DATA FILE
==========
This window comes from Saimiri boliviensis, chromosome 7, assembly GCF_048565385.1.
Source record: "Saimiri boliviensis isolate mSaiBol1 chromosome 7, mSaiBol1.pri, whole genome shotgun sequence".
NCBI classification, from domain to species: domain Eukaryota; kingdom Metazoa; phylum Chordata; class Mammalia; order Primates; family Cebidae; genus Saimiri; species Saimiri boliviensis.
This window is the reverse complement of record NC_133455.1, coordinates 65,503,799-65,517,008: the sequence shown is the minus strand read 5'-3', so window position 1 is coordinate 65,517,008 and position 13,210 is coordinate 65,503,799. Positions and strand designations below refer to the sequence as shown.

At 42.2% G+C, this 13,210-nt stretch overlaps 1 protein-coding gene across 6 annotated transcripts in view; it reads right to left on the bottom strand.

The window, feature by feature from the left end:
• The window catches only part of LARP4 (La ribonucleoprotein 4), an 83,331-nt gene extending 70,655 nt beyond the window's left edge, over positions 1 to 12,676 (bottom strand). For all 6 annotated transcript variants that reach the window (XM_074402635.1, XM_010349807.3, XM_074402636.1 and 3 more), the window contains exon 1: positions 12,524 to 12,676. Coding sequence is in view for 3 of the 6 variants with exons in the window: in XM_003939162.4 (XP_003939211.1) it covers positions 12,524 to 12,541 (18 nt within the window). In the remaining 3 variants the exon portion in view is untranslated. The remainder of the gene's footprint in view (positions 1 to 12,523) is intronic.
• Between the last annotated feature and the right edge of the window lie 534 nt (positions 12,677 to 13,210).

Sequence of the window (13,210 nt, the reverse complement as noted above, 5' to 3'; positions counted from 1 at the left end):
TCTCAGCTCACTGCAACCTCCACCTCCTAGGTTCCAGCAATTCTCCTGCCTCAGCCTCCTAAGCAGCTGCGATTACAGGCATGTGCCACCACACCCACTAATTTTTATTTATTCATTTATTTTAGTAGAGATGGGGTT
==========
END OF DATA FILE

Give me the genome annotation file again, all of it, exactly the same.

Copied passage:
This window comes from Saimiri boliviensis, chromosome 7, assembly GCF_048565385.1.
Source record: "Saimiri boliviensis isolate mSaiBol1 chromosome 7, mSaiBol1.pri, whole genome shotgun sequence".
NCBI classification, from domain to species: domain Eukaryota; kingdom Metazoa; phylum Chordata; class Mammalia; order Primates; family Cebidae; genus Saimiri; species Saimiri boliviensis.
This window is the reverse complement of record NC_133455.1, coordinates 65,503,799-65,517,008: the sequence shown is the minus strand read 5'-3', so window position 1 is coordinate 65,517,008 and position 13,210 is coordinate 65,503,799. Positions and strand designations below refer to the sequence as shown.

At 42.2% G+C, this 13,210-nt stretch overlaps 1 protein-coding gene across 6 annotated transcripts in view; it reads right to left on the bottom strand.

The window, feature by feature from the left end:
• The window catches only part of LARP4 (La ribonucleoprotein 4), an 83,331-nt gene extending 70,655 nt beyond the window's left edge, over positions 1 to 12,676 (bottom strand). For all 6 annotated transcript variants that reach the window (XM_074402635.1, XM_010349807.3, XM_074402636.1 and 3 more), the window contains exon 1: positions 12,524 to 12,676. Coding sequence is in view for 3 of the 6 variants with exons in the window: in XM_003939162.4 (XP_003939211.1) it covers positions 12,524 to 12,541 (18 nt within the window). In the remaining 3 variants the exon portion in view is untranslated. The remainder of the gene's footprint in view (positions 1 to 12,523) is intronic.
• Between the last annotated feature and the right edge of the window lie 534 nt (positions 12,677 to 13,210).

Sequence of the window (13,210 nt, the reverse complement as noted above, 5' to 3'; positions counted from 1 at the left end):
TCTCAGCTCACTGCAACCTCCACCTCCTAGGTTCCAGCAATTCTCCTGCCTCAGCCTCCTAAGCAGCTGCGATTACAGGCATGTGCCACCACACCCACTAATTTTTATTTATTCATTTATTTTAGTAGAGATGGGGTT